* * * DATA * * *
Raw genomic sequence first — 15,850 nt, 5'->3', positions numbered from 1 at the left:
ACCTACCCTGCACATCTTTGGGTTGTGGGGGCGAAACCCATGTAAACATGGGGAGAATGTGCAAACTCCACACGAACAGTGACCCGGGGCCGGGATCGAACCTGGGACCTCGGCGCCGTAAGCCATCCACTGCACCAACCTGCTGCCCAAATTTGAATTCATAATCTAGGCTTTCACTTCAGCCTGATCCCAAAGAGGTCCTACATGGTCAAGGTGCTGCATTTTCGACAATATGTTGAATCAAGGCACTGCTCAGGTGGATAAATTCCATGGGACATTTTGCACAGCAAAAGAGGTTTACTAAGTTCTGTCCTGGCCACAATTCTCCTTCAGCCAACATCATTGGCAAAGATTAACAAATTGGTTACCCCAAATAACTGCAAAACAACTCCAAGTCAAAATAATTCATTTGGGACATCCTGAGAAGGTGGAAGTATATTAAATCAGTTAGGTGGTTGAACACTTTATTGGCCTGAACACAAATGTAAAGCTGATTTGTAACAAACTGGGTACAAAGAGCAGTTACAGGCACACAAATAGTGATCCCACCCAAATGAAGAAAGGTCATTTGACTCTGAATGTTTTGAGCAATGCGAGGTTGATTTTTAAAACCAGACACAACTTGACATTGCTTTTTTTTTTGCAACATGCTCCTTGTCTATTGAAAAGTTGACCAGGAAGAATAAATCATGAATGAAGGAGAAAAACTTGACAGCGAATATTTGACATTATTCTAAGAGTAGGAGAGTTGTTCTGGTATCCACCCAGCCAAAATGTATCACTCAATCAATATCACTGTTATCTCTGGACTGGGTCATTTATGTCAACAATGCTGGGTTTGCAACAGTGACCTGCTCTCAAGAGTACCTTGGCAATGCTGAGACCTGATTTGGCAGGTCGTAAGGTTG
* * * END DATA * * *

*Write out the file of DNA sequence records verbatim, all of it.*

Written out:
Raw genomic sequence first — 15,850 nt, 5'->3', positions numbered from 1 at the left:
ACCTACCCTGCACATCTTTGGGTTGTGGGGGCGAAACCCATGTAAACATGGGGAGAATGTGCAAACTCCACACGAACAGTGACCCGGGGCCGGGATCGAACCTGGGACCTCGGCGCCGTAAGCCATCCACTGCACCAACCTGCTGCCCAAATTTGAATTCATAATCTAGGCTTTCACTTCAGCCTGATCCCAAAGAGGTCCTACATGGTCAAGGTGCTGCATTTTCGACAATATGTTGAATCAAGGCACTGCTCAGGTGGATAAATTCCATGGGACATTTTGCACAGCAAAAGAGGTTTACTAAGTTCTGTCCTGGCCACAATTCTCCTTCAGCCAACATCATTGGCAAAGATTAACAAATTGGTTACCCCAAATAACTGCAAAACAACTCCAAGTCAAAATAATTCATTTGGGACATCCTGAGAAGGTGGAAGTATATTAAATCAGTTAGGTGGTTGAACACTTTATTGGCCTGAACACAAATGTAAAGCTGATTTGTAACAAACTGGGTACAAAGAGCAGTTACAGGCACACAAATAGTGATCCCACCCAAATGAAGAAAGGTCATTTGACTCTGAATGTTTTGAGCAATGCGAGGTTGATTTTTAAAACCAGACACAACTTGACATTGCTTTTTTTTTTGCAACATGCTCCTTGTCTATTGAAAAGTTGACCAGGAAGAATAAATCATGAATGAAGGAGAAAAACTTGACAGCGAATATTTGACATTATTCTAAGAGTAGGAGAGTTGTTCTGGTATCCACCCAGCCAAAATGTATCACTCAATCAATATCACTGTTATCTCTGGACTGGGTCATTTATGTCAACAATGCTGGGTTTGCAACAGTGACCTGCTCTCAAGAGTACCTTGGCAATGCTGAGACCTGATTTGGCAGGTCGTAAGGTTG